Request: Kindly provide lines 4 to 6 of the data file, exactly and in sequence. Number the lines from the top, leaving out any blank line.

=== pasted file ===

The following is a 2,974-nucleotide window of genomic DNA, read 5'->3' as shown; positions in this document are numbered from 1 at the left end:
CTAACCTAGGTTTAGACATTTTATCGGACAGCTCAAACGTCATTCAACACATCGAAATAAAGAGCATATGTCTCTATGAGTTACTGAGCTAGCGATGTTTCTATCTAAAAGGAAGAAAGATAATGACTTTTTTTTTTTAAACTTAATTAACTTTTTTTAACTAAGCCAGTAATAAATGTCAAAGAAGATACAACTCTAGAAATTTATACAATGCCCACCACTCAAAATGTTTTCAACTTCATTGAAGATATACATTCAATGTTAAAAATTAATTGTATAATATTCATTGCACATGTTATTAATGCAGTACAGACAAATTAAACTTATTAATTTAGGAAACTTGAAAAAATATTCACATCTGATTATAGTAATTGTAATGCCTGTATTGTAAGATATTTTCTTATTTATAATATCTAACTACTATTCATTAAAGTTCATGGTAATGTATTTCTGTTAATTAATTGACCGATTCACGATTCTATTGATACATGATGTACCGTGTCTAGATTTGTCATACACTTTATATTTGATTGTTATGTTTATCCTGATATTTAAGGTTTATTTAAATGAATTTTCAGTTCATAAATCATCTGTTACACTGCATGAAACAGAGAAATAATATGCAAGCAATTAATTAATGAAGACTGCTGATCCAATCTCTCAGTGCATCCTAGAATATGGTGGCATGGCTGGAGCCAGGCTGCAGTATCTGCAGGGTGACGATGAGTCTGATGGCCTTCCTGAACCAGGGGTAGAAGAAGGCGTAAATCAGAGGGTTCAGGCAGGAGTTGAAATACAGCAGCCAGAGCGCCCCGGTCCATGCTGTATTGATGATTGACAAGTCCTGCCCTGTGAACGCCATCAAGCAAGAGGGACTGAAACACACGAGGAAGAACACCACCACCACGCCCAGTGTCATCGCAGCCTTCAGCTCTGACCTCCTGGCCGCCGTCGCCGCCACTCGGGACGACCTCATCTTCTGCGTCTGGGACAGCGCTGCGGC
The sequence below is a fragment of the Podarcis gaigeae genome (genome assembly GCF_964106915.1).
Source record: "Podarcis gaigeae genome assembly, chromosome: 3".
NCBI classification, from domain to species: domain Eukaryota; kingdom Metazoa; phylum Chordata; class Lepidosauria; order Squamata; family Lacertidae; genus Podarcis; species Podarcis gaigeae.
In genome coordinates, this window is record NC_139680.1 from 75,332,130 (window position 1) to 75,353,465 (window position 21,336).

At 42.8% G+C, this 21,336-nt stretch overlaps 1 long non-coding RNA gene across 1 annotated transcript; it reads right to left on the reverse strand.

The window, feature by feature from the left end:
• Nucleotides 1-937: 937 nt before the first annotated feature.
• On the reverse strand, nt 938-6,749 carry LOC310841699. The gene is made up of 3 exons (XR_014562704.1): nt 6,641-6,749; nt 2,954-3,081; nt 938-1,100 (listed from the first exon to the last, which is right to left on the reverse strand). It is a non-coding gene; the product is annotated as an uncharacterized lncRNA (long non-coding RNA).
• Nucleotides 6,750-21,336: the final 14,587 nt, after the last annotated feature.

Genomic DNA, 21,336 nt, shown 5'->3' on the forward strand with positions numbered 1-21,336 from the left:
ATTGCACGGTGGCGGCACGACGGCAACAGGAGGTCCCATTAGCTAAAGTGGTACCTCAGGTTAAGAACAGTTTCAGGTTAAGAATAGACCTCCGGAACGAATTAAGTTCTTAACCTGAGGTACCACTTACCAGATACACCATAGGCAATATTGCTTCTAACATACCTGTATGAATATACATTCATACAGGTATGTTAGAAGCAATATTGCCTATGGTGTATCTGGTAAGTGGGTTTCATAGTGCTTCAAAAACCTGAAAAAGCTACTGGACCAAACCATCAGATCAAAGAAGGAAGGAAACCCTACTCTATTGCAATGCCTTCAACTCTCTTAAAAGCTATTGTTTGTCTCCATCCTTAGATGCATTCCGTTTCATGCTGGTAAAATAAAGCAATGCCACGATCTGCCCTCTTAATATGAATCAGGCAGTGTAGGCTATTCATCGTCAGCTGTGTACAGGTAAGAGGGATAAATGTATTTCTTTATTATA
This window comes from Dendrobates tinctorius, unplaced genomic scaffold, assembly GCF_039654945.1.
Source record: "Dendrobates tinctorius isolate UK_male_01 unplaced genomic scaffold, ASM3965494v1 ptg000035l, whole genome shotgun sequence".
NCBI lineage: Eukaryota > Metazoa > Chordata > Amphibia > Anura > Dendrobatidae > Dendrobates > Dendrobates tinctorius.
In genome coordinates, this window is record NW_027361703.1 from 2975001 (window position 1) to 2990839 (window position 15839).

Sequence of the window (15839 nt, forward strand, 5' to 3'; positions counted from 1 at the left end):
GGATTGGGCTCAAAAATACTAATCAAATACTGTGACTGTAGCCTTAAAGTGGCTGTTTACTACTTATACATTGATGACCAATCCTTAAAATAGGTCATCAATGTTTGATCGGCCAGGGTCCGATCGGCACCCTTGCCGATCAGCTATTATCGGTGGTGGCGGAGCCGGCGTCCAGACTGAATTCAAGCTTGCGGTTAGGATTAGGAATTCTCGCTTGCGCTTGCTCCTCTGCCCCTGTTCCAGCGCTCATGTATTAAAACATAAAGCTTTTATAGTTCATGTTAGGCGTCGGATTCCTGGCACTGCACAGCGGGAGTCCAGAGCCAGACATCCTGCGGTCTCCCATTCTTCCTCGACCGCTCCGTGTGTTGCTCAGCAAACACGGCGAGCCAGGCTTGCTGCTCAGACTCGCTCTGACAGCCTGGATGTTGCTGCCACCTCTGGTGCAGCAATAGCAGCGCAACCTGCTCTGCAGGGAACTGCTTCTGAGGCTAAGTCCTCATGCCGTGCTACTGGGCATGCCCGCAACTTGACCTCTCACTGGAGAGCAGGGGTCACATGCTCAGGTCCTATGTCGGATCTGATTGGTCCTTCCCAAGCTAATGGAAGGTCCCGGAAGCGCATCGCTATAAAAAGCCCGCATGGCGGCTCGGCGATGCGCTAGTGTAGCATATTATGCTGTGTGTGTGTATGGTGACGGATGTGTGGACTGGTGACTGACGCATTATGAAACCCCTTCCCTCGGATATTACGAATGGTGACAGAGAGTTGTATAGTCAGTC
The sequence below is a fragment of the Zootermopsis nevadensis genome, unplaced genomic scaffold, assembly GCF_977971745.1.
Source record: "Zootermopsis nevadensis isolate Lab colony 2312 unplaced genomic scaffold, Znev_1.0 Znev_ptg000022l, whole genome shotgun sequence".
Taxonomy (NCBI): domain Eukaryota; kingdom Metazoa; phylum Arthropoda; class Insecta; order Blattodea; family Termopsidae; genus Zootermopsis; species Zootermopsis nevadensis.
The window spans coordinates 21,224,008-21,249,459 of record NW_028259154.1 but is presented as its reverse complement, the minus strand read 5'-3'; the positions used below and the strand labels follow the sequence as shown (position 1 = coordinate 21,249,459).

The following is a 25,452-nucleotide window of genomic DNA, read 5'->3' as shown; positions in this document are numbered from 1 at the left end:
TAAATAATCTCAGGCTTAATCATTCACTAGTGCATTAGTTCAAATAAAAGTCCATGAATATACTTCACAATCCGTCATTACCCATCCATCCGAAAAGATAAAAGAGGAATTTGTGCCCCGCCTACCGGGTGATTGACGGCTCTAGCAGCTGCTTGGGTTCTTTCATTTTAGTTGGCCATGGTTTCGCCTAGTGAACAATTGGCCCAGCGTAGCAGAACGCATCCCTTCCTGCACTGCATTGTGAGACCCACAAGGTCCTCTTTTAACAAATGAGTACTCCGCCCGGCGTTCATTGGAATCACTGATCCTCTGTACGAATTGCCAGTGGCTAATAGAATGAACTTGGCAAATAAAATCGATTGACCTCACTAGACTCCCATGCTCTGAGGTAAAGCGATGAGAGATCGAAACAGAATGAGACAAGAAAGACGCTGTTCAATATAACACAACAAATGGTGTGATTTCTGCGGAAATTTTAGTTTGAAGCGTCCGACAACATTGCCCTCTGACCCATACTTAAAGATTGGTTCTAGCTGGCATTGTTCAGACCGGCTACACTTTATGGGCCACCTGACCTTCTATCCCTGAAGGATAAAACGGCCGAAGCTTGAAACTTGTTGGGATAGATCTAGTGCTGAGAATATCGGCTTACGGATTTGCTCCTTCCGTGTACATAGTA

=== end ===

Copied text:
Source record: "Podarcis gaigeae genome assembly, chromosome: 3".
NCBI classification, from domain to species: domain Eukaryota; kingdom Metazoa; phylum Chordata; class Lepidosauria; order Squamata; family Lacertidae; genus Podarcis; species Podarcis gaigeae.
In genome coordinates, this window is record NC_139680.1 from 75,332,130 (window position 1) to 75,353,465 (window position 21,336).